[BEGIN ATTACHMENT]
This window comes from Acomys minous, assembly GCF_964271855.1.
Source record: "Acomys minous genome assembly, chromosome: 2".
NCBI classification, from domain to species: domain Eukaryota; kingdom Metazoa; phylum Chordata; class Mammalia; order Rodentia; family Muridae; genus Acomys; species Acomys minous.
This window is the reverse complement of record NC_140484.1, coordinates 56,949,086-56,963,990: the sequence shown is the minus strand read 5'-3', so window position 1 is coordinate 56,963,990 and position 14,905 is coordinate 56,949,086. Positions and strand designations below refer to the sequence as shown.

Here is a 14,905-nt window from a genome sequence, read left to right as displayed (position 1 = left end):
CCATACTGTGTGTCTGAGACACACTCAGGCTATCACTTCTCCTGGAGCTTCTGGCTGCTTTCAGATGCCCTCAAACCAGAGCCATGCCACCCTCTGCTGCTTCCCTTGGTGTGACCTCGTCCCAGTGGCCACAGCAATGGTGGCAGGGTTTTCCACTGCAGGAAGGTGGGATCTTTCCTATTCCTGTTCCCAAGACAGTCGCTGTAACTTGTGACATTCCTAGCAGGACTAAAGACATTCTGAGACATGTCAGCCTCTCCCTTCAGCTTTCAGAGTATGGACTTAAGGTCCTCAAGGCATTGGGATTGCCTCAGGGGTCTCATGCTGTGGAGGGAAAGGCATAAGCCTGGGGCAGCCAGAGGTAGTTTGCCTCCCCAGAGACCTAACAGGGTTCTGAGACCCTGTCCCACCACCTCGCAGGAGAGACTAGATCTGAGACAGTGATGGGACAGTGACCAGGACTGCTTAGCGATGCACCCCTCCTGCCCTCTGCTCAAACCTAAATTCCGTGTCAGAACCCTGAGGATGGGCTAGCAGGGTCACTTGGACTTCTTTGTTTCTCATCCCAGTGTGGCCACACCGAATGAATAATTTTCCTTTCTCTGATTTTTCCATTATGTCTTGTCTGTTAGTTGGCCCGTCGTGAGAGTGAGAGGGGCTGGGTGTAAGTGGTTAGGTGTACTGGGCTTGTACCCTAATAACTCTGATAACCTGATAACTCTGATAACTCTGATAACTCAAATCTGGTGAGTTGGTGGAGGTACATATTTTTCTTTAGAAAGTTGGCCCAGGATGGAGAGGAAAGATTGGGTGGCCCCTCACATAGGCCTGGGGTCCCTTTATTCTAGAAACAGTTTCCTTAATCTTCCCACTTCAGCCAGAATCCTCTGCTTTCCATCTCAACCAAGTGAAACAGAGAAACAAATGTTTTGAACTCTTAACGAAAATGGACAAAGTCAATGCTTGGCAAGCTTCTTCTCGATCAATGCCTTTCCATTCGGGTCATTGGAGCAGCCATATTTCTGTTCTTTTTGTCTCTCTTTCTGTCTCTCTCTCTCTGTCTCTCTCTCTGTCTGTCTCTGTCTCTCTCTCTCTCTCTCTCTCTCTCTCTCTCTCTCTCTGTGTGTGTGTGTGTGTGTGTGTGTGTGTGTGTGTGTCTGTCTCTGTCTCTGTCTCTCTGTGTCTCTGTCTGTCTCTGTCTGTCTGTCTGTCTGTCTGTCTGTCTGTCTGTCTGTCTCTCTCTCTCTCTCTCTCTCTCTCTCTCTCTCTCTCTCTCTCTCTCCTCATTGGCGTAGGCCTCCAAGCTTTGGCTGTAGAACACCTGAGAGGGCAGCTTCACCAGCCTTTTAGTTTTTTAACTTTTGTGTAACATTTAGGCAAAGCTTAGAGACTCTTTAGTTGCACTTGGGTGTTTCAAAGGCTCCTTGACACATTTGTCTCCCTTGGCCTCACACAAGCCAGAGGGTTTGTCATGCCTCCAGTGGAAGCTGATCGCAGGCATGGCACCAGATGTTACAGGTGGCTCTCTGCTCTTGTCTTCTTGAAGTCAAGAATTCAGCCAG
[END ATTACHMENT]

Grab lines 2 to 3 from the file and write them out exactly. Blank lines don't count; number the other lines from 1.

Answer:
Source record: "Acomys minous genome assembly, chromosome: 2".
NCBI classification, from domain to species: domain Eukaryota; kingdom Metazoa; phylum Chordata; class Mammalia; order Rodentia; family Muridae; genus Acomys; species Acomys minous.